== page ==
A city suffocated by heat, humidity – and racism

data=YyyY5q2mhehogtWUC-gEVP0sKo4rsavrbR8717sWw7KLWjiInRfyhAmVRK0CgnWkklIVKAtJ4O90kTl15-EZZlv6323lAC-SNOQ1SETlKHyy7NUYRg8kE8-fzWqGtIMTOy6ZtLbeCtPzpl7brd9fF2G1X1evh7rNjpioQw0E4zD5w9EGXCF_VWorld Crime Atlas: Georgia, USA.

World Crime Atlas is my retirement project to read a crime novel set in every country in The Times Atlas of the World, concentrating on the sense of place created by the author.

Darktown, by Thomas Mullen.

Publisher’s Blurb: On one side of the tracks are rich, white neighbourhoods; on the other, Darktown, the African-American area guarded by the city’s first black police force of just eight men. These cops are kept near-powerless by the authorities – most of all, they can’t arrest white suspects.

When a poor black woman is killed in Darktown having been last seen with a rich white man, no one seems to care except for two black cops from vastly different backgrounds. Under pressure from all sides, they will risk their jobs, the trust of their community and even their own lives to investigate her death.

When and Where: Atlanta, 1948.

The cops: Atlanta Police Department Officers Lucius Boggs and Tommy Smith.

Sense Of Place: Mullen sets the scene early, with this description of the city in the first chapter: “Two parts Confederate racist to two parts Negro to one part something-that-doesn’t-quite-have-a-name-for-it-yet. Neither city nor country but some odd combination, a once sleepy railroad crossing that had exploded due to wartime need for matériel and the necessities of shipping it. Even after the war, all those factories and textile mills and rail yards were still churning, because normalcy had returned and Americans were desperate for new clothes and washing machines and automobiles, and the South was very good at providing cheap, nonunionized labor. So Atlanta continued to grow, the trains continued to disgorge new residents and the tenements grew more crowded and the moonshine continued to be driven down from the mountains and the streets spilled over with even more passion and schemes and brawls, because there on the Georgia piedmont something had been set loose that might never again be contained.”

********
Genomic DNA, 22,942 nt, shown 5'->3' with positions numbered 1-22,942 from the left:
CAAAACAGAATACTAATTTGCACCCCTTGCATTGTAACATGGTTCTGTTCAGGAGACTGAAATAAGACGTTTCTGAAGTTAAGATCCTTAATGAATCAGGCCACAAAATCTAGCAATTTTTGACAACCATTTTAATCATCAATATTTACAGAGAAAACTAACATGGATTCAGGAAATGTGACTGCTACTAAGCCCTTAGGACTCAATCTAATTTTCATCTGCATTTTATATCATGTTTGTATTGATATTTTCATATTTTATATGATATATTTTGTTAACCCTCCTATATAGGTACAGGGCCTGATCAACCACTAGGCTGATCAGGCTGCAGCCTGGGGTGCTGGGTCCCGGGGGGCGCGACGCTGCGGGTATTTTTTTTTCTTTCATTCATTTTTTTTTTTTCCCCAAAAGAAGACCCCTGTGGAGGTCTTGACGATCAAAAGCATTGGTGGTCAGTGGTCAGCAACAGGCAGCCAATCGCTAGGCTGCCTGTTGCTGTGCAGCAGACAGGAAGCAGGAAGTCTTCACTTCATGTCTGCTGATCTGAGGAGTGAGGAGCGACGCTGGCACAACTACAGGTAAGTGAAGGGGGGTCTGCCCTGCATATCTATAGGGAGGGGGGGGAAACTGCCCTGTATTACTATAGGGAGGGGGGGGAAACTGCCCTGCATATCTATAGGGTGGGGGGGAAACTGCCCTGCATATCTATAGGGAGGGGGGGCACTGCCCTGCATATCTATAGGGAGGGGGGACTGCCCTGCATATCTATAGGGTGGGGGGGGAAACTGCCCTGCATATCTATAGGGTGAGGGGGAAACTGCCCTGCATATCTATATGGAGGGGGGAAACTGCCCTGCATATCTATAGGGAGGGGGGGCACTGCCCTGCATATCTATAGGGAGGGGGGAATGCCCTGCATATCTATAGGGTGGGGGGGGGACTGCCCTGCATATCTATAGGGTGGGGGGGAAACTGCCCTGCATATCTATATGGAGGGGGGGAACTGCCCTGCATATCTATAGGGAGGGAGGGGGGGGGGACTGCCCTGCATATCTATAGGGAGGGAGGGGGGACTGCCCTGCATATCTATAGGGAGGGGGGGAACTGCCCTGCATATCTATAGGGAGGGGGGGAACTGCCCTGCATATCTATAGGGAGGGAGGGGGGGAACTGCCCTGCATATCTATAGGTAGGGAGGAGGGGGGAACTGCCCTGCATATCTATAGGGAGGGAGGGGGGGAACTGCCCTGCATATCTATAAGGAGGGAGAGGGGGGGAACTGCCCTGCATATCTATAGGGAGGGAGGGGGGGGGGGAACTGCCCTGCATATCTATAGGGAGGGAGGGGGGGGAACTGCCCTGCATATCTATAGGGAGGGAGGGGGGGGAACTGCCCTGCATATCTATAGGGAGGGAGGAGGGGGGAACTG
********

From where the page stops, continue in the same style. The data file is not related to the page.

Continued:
This is the setting for a story that is saturated in racism; for a negro, even making eye contact with a white woman was a criminal offence. They called it “reckless eyeballing.” Atlanta is a city where streets change name for no better reason than because they move from a black to a white neighbourhood, and white residents do not want to share an address with their black fellow citizens.

Contrast Mullen’s picture of the city with his description, much later in the book, of the South’s natural abundance: “The thick overwhelming ripeness of the South, the sheer three-dimensionality, the way it grew everywhere and anywhere, vibrant and unstoppable. The beauty of the tulips in March and azaleas in April and the many-hued leaves of November. Even the suffocating humidity of a summer day like this.”

An uncontainable city, set in an unstoppable natural environment. Alongside the racism (even a ‘sympathetic’ white police officer considers the policy of exclusively black cops patrolling exclusively black neighbourhoods as “a better kind of segregation”) the heat and humidity are also an ever-present fact of life. There is a constant sense of storm, literal and metaphorically.

Verdict: this is a gripping, shocking tale that vividly portrays a place where all lives – white too, but especially black – are stifled and suffocated by the oppressive natural and social atmosphere. It is also a first-rate police procedural crime novel, with Officer Boggs in particular a fascinating character who is based on historical reality.


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